Gina and Mystery
Yaks only slightly reluctant .
1. What's this?
First hours in
Off exploring new home pasture.
At three a.m. on the night of the last full moon, I woke
up and went outside to my newly fenced and cross-fenced yard. In the
shadow of the trees, I saw a slowly drifting dark mound that looked,
at first glance, to be the size and shape of a bear. Then other mounds
floated into view, and the blue moonlight caught a glint of curving
horn: the yaks of Laytonville, exploring their new home. As I watched,
glided past the tree trunks toward the meadow of their new pasture.
Finally I could see them clearly: the three yak cows and their calves
were grazing calmly at the edge of the pines.
Yaks in the night reveal another of their differences from cattle -- their
silence. The only vocalization yaks ever make is a low grunt, and that
seldom. Their movements involve none of the crashing that often identifies
cattle in the dark. Though they weigh 600-700 pounds and are shaped like
barrels on legs, they move with surprising grace on their nimble little
hooves. Their long hair skirts add to the effect, hiding their feet so
they seem to be truly gliding.
Even a saddled yak knows how to relax.
We'll be hosting
a yak open house once spring truly arrives. If you can't wait to meet
the yaks and get involved, by all means call
Gina at 707-984-7414 or Sharon at 707-216-3055 to
make arrangements for a visit.
Text written by Gina Covina.
Photo of Gina and yak by
KC Chamberlain. The 2 yak saddled up images are from nomadspirit.org.
All other photos/image captions and web design by tapestry weaver
and yakalera Sharon Jokela.
About the Move
yaks are settling into their new quarters at Gina and Lin's. Yaks and yakaleros
alike extend our gratitude and appreciation to John and Susan Bradley,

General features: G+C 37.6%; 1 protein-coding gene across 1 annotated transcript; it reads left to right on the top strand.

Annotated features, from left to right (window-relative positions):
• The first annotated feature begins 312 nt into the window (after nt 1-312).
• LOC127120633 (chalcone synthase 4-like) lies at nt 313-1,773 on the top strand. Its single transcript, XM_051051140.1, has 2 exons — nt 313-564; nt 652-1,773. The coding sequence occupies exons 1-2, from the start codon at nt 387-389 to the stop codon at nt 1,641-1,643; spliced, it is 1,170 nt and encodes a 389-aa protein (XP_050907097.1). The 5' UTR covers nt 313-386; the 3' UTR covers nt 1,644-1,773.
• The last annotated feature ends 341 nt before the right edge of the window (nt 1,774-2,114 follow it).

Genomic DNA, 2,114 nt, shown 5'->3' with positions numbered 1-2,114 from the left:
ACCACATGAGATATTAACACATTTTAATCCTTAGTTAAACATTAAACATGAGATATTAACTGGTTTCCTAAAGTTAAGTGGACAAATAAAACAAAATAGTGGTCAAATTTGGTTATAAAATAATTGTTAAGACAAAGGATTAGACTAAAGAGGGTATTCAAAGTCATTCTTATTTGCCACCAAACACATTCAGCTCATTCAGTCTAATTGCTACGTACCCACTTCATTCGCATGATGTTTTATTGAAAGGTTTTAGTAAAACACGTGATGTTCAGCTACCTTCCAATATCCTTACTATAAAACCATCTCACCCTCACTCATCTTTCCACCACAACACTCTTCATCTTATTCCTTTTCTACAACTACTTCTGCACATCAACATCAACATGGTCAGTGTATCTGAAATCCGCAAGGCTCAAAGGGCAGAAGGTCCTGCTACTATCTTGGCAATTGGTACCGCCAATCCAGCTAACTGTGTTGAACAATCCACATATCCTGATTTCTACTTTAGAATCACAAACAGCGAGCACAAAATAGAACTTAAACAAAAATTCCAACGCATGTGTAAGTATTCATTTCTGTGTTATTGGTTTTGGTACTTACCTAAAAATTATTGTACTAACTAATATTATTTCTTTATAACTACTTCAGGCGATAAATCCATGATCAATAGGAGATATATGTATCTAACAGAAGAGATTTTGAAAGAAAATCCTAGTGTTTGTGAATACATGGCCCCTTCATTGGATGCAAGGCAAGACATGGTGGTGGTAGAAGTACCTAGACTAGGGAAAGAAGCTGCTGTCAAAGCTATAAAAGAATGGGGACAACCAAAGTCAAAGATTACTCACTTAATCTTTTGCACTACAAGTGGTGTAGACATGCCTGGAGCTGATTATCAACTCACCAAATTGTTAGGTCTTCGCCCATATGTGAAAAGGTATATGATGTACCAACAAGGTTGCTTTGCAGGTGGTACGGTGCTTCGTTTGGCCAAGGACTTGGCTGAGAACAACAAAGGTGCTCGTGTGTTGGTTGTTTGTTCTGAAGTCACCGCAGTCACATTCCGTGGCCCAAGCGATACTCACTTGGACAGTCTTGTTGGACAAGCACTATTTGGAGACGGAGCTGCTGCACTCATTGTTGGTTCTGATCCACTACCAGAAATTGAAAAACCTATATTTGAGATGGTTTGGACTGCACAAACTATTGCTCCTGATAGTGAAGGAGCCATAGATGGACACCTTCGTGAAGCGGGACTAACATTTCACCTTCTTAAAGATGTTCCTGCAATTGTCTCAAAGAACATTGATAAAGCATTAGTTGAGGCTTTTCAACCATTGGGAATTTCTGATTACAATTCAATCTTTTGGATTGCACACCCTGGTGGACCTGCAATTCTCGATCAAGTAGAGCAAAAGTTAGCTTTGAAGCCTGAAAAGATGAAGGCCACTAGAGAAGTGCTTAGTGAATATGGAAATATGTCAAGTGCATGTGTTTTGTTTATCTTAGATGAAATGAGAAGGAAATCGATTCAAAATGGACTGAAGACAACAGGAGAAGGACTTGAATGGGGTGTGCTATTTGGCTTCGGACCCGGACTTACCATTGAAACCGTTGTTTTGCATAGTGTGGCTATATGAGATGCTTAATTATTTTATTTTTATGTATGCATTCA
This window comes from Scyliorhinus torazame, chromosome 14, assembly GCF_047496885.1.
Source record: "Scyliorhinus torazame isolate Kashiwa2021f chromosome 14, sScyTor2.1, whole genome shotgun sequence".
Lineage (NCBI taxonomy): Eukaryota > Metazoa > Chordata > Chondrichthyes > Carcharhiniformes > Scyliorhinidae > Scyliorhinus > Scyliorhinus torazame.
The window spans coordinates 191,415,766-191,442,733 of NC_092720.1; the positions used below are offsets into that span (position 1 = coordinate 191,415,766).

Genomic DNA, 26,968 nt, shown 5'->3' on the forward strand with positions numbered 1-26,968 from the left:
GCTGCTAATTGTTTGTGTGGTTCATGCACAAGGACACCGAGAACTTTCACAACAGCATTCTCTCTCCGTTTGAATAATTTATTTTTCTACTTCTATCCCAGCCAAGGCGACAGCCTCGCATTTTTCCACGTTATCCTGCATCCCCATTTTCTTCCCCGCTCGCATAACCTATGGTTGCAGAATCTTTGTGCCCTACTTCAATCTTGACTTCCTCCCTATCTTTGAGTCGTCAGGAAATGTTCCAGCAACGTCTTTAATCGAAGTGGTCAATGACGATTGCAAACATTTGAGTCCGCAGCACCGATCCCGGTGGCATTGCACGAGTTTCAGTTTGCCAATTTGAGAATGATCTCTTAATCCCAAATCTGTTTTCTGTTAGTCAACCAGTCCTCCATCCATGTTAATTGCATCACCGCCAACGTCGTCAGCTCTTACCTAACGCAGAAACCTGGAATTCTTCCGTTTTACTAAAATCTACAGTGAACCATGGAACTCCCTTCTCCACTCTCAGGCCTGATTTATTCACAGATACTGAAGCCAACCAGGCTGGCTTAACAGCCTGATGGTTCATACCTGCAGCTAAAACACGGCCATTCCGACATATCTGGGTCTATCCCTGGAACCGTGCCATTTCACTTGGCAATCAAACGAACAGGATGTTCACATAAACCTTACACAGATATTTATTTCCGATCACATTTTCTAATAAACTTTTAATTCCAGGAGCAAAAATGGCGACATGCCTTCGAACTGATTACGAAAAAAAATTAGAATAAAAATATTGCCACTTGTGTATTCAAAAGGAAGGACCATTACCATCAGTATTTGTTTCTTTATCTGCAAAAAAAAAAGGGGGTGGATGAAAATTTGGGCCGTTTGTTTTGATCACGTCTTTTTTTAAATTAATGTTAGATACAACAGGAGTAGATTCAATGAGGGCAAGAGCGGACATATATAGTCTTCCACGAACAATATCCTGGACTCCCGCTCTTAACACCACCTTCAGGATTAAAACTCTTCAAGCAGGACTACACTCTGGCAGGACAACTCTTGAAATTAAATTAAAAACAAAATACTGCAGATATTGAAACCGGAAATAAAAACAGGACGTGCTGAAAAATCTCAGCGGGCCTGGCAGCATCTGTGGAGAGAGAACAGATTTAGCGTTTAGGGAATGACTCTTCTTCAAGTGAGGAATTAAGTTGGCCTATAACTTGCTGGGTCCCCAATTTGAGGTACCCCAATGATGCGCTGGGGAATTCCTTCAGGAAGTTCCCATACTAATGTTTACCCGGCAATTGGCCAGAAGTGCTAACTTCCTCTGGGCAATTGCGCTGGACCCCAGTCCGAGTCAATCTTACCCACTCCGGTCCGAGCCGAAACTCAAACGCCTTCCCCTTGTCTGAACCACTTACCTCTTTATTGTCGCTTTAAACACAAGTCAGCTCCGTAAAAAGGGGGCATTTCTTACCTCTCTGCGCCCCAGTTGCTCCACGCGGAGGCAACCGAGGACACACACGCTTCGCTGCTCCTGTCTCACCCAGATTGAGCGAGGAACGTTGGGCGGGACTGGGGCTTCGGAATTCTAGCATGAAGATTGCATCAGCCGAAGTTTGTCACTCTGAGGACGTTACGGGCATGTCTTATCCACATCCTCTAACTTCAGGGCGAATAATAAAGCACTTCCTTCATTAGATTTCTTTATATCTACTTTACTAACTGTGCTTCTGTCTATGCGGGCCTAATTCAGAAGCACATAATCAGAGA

who agreed to house the yaks without ever having seen them, and provided
for the yaks' first six months in Laytonville. The Bradleys stepped up
when the yaks urgently needed a place. As some of you may know, this was
a rescue operation -- the yaks' previous owner had become too ill to remain
at her ranch, and the caretaker she left in charge didn't keep up with
Would Have Expected the Move to be This Calm?
yaks' new home includes a headgate and chute -- more often called the "yak
trap" -- that allows the animals to be held securely and safely for vet
work. Large animal vet Dr. Paul Michelsen came up from Redwood Valley for his
first yak experience, and hoof trimmer extraordinaire Kay Lieberknecht brought
her expertise, and her one-of-a-kind long-handled hoof cutter, from Ukiah.
With more helpers than we knew what to do with, the job went smoothly. Yaks
were vaccinated and dewormed, and long hooves were finally trimmed. Dr. Michelsen
remarked on how much easier the yaks were to work with than cattle -- no eye-rolling,
no trying to climb the chute, no throwing themselves around (well, baby Bella
did a bit of twisting for her first hoof-trim). The yaks stood quietly while
their necks were held in the gate, eating treats offered to them and snuffling
the back of Kay's neck as she knelt to work on their front feet.
At the time the yaks moved, two of them -- Sparky, the year-and-a-half-old bull,
and his mom Alice -- went to live in Ukiah with a crew of other big hoofed pets.
Of the three calves born in 2005, one of the boys will be leaving soon to join
a yak pack that tours on behalf of Tibetan cultural preservation (see www.nomadspirit.org).
The other bull calf will be traded for a bull calf unrelated to our yaks. Yak
bulls take three years to mature, which will give these girls a break (they've
had calves every year since they were two-year-olds). Equally important, all
the prospective yakeroos of Laytonville will have a chance to get to know our
yaks before their numbers increase.
okay, I guess.
- a visit from
the Vet and the hoof trimmer.
What a relief.
Traveling by yak in very
Which way is the front?
Baby Bella looks on as Mother Que nuzzles Kay who's trimming